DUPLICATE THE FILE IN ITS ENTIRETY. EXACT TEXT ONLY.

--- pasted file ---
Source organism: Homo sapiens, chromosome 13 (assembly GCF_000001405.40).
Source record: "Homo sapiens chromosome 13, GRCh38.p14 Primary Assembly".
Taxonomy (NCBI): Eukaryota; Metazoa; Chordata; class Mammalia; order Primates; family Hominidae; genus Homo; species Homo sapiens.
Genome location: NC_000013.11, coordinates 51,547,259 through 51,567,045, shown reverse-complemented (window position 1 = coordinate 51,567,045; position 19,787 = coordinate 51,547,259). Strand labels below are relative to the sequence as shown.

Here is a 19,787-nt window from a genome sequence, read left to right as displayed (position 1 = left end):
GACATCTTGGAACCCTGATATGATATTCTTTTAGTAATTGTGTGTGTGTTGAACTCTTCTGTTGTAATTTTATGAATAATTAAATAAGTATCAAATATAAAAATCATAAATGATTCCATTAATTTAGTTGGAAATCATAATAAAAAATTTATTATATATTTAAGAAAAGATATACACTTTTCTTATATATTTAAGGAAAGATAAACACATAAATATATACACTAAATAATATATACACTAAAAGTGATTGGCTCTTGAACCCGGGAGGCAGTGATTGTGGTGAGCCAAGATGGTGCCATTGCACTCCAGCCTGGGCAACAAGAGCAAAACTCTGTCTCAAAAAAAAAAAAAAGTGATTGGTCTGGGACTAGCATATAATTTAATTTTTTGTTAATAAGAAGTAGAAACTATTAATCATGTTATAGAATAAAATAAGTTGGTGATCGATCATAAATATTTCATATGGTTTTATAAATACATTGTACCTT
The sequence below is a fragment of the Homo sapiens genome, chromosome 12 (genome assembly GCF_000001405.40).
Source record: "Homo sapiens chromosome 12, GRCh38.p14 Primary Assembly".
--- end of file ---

Source organism: Homo sapiens, chromosome 13 (assembly GCF_000001405.40).
Source record: "Homo sapiens chromosome 13, GRCh38.p14 Primary Assembly".
Taxonomy (NCBI): Eukaryota; Metazoa; Chordata; class Mammalia; order Primates; family Hominidae; genus Homo; species Homo sapiens.
Genome location: NC_000013.11, coordinates 51,547,259 through 51,567,045, shown reverse-complemented (window position 1 = coordinate 51,567,045; position 19,787 = coordinate 51,547,259). Strand labels below are relative to the sequence as shown.

Here is a 19,787-nt window from a genome sequence, read left to right as displayed (position 1 = left end):
GACATCTTGGAACCCTGATATGATATTCTTTTAGTAATTGTGTGTGTGTTGAACTCTTCTGTTGTAATTTTATGAATAATTAAATAAGTATCAAATATAAAAATCATAAATGATTCCATTAATTTAGTTGGAAATCATAATAAAAAATTTATTATATATTTAAGAAAAGATATACACTTTTCTTATATATTTAAGGAAAGATAAACACATAAATATATACACTAAATAATATATACACTAAAAGTGATTGGCTCTTGAACCCGGGAGGCAGTGATTGTGGTGAGCCAAGATGGTGCCATTGCACTCCAGCCTGGGCAACAAGAGCAAAACTCTGTCTCAAAAAAAAAAAAAAGTGATTGGTCTGGGACTAGCATATAATTTAATTTTTTGTTAATAAGAAGTAGAAACTATTAATCATGTTATAGAATAAAATAAGTTGGTGATCGATCATAAATATTTCATATGGTTTTATAAATACATTGTACCTT
The sequence below is a fragment of the Homo sapiens genome, chromosome 12 (genome assembly GCF_000001405.40).
Source record: "Homo sapiens chromosome 12, GRCh38.p14 Primary Assembly".